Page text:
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4 Young Contemporary Artists to Watch

Beyond being Arab, they’re pushing the boundaries

Maybe the best way to talk about art from the region is not to talk about art from the region anymore. A sort of Fight Club pact. Let’s just talk about art. Made by people. From region — a diverse, nuanced one as it stretches from North Africa to the Gulf and beyond.

Indeed what does it even mean to be an artist ‘from the Middle-East’ for a new generation of practitioners who grew up as digital cosmopolitans? Is there such a thing as a relevant regional marker or is it just a new form of Orientalism deriving from a normative Western gaze and a thirst for native informants?

Don’t get me wrong, art production from the MENASA has been quite prolific, but maybe it doesn’t need labels anymore, maybe it’s time to separate the artwork from the contemporary demands placed upon it—political, religious among others.

Here we round up four up and coming artists, who we aren’t labelling, think in terms of local and international influence – but rather in terms of how they’re pushing the boundaries.



Talking about labels, Jessy Moussallem has quickly been stamped a feminist in the aftermath of
Roman, the breakthrough music video she directed for pop band Mahsrou’Leila that featured 100 women taking over the screen in a graceful and mastered piece of choreography.

However, the young Beirut-based filmmaker can’t be pinned down to an ‘etiquette’, her talent goes beyond trends—and 2017 social media feminism is a trend—. Her sensibility dives into people’s stories, into their cracks and fault lines. She designed a space for herself that’s between art and cinematography, pushing the boundaries of disciplines and redefining the realm of visual poetry. Not to mention Roman has just been nominated for Best Alternative Video at the UK Music Video Awards.

DALA NASSER (b.1990)


Two years ago, Dala Nasser won the Young Talent Prize at the Sursock Museum’s ‘Salon d’Automne’ for a piece entitled
David Adjaye’s Trash. She made the painting using the architect’s studio’s garbage, which was then doused and abstracted in pigment, as a response to his building of the Aishti Foundation in Beirut, that inaugurated amidst the nations on-going garbage crisis, highlighing the many contrasts and contradiction of her hometown.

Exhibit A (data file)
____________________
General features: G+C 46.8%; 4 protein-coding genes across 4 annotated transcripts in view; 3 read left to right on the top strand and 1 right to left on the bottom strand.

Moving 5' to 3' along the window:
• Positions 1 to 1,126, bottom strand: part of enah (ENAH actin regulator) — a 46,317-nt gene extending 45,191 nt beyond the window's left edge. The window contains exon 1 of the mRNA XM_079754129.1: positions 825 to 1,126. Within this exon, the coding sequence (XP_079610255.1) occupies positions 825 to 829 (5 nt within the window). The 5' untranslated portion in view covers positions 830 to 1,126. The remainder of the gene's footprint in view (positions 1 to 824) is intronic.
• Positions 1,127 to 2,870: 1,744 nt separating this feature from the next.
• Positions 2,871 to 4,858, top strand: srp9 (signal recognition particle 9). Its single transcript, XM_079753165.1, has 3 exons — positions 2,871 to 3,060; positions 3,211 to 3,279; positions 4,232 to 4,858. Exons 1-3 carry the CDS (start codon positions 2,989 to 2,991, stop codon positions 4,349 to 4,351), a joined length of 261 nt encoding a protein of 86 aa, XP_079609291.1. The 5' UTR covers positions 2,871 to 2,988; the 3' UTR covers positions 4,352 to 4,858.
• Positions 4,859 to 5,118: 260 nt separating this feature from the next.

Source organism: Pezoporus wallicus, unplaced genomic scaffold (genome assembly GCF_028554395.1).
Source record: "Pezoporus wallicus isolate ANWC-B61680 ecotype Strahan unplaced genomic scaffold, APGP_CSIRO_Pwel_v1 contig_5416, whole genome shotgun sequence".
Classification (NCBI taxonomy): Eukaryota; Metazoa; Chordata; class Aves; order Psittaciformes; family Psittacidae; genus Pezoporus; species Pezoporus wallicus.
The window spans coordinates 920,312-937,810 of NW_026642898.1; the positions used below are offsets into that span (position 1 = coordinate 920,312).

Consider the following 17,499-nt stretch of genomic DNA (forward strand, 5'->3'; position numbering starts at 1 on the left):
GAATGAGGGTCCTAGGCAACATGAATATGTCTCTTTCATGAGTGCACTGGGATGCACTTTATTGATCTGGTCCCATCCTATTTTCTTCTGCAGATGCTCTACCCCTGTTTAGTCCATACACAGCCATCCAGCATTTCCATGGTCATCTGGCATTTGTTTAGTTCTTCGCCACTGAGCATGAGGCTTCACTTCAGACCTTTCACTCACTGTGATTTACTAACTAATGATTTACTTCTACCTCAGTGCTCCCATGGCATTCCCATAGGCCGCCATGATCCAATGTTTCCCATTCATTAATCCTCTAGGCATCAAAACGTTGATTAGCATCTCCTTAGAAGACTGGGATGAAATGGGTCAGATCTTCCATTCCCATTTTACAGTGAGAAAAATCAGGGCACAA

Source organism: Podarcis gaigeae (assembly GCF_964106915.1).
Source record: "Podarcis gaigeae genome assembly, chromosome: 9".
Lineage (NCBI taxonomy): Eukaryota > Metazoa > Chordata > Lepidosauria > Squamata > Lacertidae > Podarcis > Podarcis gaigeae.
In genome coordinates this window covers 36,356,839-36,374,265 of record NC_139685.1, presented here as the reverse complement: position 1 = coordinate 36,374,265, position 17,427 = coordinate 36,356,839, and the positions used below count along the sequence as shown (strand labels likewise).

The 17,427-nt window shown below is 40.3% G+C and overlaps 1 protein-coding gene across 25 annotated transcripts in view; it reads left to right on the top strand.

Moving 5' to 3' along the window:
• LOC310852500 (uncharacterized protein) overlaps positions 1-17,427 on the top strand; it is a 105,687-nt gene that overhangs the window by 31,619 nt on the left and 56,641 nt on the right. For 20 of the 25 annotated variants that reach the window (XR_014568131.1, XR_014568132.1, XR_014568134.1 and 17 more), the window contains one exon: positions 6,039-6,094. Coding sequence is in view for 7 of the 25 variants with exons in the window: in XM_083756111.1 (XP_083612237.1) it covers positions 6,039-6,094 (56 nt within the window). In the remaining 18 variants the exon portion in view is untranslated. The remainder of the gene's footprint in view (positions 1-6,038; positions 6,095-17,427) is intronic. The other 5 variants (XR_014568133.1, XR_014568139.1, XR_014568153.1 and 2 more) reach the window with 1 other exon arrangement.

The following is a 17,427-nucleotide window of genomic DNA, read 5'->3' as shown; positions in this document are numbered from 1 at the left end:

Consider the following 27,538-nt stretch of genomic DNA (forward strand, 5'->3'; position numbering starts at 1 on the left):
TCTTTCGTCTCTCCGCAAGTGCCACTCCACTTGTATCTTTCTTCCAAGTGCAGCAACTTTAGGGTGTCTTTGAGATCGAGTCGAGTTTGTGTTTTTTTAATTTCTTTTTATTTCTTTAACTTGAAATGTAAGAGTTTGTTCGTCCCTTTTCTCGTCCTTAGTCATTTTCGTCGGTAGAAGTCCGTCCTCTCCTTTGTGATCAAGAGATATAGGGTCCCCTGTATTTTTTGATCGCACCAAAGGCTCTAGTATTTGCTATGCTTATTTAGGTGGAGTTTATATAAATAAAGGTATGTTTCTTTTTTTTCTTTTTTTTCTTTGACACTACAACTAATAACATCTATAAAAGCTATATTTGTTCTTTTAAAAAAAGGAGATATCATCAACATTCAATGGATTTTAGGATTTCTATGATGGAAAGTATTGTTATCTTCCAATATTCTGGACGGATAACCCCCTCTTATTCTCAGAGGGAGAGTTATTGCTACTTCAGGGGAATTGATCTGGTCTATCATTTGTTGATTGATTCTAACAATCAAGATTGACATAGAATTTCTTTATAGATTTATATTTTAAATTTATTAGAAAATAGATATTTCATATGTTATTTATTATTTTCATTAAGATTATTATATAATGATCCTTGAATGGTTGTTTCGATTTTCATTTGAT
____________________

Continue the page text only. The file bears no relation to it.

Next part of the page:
Albeit having been born in the post-internet generation, Nasser believes in the power of material: physical elements become testimonies within her work, carrying contextual meaning and redifining the perception of abstract painting as a political medium per se, questioning its norms, production and the expectations placed upon it.



Majid Al-Remaihi is an artist, writer and filmmaker based in Doha, Qatar.  His work researches the way art can be a platform to analyse his own relationship to intitutionalized living in the 21st century Gulf—or what he calls ‘the uninhabitable’. His videos often borrow from the documentary format, playing with the genre conventions to dissect the ways a body can either get measured or rehabilitated by their own state of conflict,  with the workings of the cultural or educational institution. Al-Remaihi is also part of a collective of artists with Sarah Abu-Abdallah and Abdullah Al Mutairi.


Kareem Lotfy is a UFO. In a five-minute conversation he can quote french rap band PNL to make a point about 19th century Japanese engravings. Lotfy combines this same technique to his work by effortlessly marrying contemporary digital references with historical tropes from his native Egypt and beyond. Spanning CG software drawings, digital sculptures and installations, his practice—influenced by his background in graphic design—can be defined as a ‘contemporary creation of compressed images’ as he puts it. The Cairo-born, Amsterdam-based artist has a certain fascination towards French suburban culture and its tropes that he explores through extremely different media.

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